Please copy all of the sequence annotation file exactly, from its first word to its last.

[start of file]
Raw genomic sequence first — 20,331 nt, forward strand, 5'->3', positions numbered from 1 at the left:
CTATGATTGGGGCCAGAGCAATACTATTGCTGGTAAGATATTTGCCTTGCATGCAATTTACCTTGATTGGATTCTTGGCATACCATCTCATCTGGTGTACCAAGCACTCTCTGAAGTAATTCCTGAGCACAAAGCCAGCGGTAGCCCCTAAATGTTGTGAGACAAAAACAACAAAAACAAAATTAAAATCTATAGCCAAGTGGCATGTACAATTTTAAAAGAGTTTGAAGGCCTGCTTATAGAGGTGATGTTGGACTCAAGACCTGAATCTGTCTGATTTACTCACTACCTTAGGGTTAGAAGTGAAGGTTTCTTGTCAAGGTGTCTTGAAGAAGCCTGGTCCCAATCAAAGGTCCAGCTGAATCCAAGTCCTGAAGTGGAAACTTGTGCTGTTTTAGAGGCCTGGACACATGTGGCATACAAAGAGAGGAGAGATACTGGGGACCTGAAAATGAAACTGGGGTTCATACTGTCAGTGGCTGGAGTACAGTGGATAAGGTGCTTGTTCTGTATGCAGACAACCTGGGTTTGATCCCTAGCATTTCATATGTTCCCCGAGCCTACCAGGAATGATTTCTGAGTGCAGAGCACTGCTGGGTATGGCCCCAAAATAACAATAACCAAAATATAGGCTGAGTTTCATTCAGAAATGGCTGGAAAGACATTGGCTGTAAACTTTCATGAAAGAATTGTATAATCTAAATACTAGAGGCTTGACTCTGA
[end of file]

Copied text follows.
Raw genomic sequence first — 20,331 nt, forward strand, 5'->3', positions numbered from 1 at the left:
CTATGATTGGGGCCAGAGCAATACTATTGCTGGTAAGATATTTGCCTTGCATGCAATTTACCTTGATTGGATTCTTGGCATACCATCTCATCTGGTGTACCAAGCACTCTCTGAAGTAATTCCTGAGCACAAAGCCAGCGGTAGCCCCTAAATGTTGTGAGACAAAAACAACAAAAACAAAATTAAAATCTATAGCCAAGTGGCATGTACAATTTTAAAAGAGTTTGAAGGCCTGCTTATAGAGGTGATGTTGGACTCAAGACCTGAATCTGTCTGATTTACTCACTACCTTAGGGTTAGAAGTGAAGGTTTCTTGTCAAGGTGTCTTGAAGAAGCCTGGTCCCAATCAAAGGTCCAGCTGAATCCAAGTCCTGAAGTGGAAACTTGTGCTGTTTTAGAGGCCTGGACACATGTGGCATACAAAGAGAGGAGAGATACTGGGGACCTGAAAATGAAACTGGGGTTCATACTGTCAGTGGCTGGAGTACAGTGGATAAGGTGCTTGTTCTGTATGCAGACAACCTGGGTTTGATCCCTAGCATTTCATATGTTCCCCGAGCCTACCAGGAATGATTTCTGAGTGCAGAGCACTGCTGGGTATGGCCCCAAAATAACAATAACCAAAATATAGGCTGAGTTTCATTCAGAAATGGCTGGAAAGACATTGGCTGTAAACTTTCATGAAAGAATTGTATAATCTAAATACTAGAGGCTTGACTCTGA